A new study published in the Journal of the American Geriatrics Society sheds light on hospital acquired pressure ulcers with data on epidemiology, mortality, and patient characteristics.  Its results are certain to fuel the debate on avoidability of pressure ulcers.

Jeff Levine, Jeffrey Levine MD geriatrician physician artist photographerThe researchers analyzed 51,842 discharges of hospitalized Medicare patients in 2006 and 2007 for occurrence of hospital acquired pressure ulcers (HAPU).  They found a nationwide HAPU prevalence rate of 4.5%. States with the lowest HAPU rate were Wisconsin (3.1%), Alabama (3.3%), Tennessee (3.7%), and North Carolina (3.8%).  Highest rates were found in New York (5.2%), New Jersey (5.3%), Massachusetts (5.5%), and Pennsylvania (5.9%).

The majority of HAPU’s were located on the coccyx or sacrum (41%) followed by hip and buttocks (23%) and heels (23%).  Several patient characteristics were associated with HAPU including age, obesity and use of corticosteroids.  Associated diagnoses included cancer, congestive heart failure, emphysema, stroke, and diabetes mellitus.  Patients with HAPU had higher in-hospital mortality, increased mortality within 30 days of discharge, and higher readmission rates within 30 days. Patients with HAPU had significantly longer hospital length of stay (11.6 ± 10.1 days) compared to those without (4.9 ± 5.2 days).

This study is valuable because it provides the first reliable national benchmark rate for HAPU occurrence.  But is this rate of 4.5% acceptable for an outcome known to be associated with deficits in quality of care? In their discussion, the authors suggest that the rate “might be acceptable” because of prevention programs currently implemented in hospitals across America.  Such a view would support the theory that pressure ulcers can develop independent of good care, supporting the “unavoidable” theory. However this research does not supply any supportive date for the assumption that HAPU developed in the presence of preventive measures.

It is not surprising that HAPU were associated with higher in-hospital and post-discharge mortality, and the authors carefully note that their data do not infer a causal relationship between pressure ulcers and death.  However, these findings might provide new support for the SCALE theory – or Skin Changes at Life’s End – which states that pressure ulcers might be an unavoidable consequence of impending death.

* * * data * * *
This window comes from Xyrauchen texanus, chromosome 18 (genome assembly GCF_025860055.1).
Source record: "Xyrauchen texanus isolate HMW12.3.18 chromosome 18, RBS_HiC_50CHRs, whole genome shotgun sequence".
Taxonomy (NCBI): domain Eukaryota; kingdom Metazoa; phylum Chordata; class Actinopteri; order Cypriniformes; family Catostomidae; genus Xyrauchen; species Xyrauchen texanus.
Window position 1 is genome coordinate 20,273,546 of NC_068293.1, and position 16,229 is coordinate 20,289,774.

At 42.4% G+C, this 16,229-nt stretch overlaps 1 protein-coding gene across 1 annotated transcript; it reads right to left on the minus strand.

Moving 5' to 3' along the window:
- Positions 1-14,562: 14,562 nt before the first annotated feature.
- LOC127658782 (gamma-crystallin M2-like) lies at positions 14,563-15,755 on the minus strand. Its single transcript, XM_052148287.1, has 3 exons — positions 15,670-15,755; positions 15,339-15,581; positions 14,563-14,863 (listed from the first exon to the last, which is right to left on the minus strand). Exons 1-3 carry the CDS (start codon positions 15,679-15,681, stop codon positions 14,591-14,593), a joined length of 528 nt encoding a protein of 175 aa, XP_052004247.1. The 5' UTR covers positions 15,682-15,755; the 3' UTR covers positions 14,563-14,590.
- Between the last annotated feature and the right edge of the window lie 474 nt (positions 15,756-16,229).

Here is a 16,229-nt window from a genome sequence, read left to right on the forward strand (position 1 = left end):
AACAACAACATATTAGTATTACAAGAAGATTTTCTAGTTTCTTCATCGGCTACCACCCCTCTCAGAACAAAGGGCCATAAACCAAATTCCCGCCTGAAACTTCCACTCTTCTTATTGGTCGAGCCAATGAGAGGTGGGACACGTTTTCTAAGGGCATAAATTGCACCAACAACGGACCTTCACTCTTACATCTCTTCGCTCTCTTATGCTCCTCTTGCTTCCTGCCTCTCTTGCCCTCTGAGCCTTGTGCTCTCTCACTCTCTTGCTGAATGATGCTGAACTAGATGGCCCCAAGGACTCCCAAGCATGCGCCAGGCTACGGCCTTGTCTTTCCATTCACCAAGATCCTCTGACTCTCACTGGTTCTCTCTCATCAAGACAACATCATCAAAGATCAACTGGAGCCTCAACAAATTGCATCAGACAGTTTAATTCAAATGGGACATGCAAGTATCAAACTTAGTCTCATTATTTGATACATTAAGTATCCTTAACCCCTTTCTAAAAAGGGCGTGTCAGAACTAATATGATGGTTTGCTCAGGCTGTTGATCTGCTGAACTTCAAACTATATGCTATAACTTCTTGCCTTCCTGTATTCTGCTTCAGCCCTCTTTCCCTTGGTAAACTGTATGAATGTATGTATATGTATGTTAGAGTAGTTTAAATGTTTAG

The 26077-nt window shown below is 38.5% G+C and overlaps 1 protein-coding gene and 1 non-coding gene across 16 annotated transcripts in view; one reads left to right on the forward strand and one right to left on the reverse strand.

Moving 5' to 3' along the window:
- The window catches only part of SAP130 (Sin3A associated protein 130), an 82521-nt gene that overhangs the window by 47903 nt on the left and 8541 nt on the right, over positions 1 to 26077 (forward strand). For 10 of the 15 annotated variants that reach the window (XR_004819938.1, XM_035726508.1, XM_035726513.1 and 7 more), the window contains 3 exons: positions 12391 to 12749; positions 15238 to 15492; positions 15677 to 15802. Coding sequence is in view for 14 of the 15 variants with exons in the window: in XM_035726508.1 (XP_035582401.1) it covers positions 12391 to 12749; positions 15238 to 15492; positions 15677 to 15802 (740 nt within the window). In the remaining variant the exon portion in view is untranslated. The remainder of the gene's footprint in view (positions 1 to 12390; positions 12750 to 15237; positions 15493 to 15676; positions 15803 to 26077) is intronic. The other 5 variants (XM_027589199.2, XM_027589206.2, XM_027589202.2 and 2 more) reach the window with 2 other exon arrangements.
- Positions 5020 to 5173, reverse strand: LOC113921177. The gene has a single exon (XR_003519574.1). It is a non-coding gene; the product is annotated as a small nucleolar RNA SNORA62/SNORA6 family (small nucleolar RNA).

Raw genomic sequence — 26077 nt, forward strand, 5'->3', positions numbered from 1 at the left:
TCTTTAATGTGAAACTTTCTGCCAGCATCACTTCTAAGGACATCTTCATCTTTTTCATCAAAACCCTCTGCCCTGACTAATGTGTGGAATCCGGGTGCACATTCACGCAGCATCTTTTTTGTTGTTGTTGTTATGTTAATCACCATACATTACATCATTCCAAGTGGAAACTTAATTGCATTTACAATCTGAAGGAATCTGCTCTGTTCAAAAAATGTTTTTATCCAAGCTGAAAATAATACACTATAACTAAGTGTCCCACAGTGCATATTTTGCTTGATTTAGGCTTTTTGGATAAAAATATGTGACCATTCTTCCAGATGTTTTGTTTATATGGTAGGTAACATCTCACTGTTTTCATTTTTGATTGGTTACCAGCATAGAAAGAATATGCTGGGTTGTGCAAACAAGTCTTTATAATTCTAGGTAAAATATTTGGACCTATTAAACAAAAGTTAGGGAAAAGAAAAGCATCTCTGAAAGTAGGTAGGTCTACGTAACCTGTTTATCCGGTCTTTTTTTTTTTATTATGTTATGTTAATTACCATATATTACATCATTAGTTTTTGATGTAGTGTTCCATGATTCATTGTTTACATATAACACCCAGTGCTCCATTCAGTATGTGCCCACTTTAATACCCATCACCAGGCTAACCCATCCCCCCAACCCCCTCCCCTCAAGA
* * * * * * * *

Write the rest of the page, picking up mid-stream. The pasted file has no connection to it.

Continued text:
The study does not offer explanation for the wide geographic variation in hospital acquired pressure ulcer rates.  Why is the HAPU rate in Pennsylvania nearly twice the rate in Wisconsin?  The answers could include quality of prevention measures, quality of documentation, array of co-morbidities, or other population characteristics of hospitalized patients. It would be interesting to follow HAPU rates to determine the effect of CMS policy changes which deny payment to hospitals for new stage 3 and 4 pressure ulcers, a rule which which went into effect October 2010 — after the study period for this article. Hopefully these questions will be addressed in future research.

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Download my article entitled:  The Unavoidable Pressure Ulcer: A Retrospective Case Series.

Download the reference for Skin Changes at Life’s End (SCALE).

Read about my book entitled Pocket Guide to Pressure Ulcers.

Related blog posts:

Determining the Avoidability of Pressure Ulcers.
How CMS Views Pressure Ulcers in Hospitals.
Pressure Ulcer Prevention for Patients in Wheelchairs
Caution Urged with Negative Pressure Wound Therapy
Straight Talk on Reverse Staging of Pressure Ulcers

Complete citation for the article discussed in this post is:  Lyder et al.  Hospital acquired pressure ulcers: Results from the National Medicare Patient Safety Monitoring System Study.  Journal of the American Geriatrics Society  60: 1603-1608, September 2012.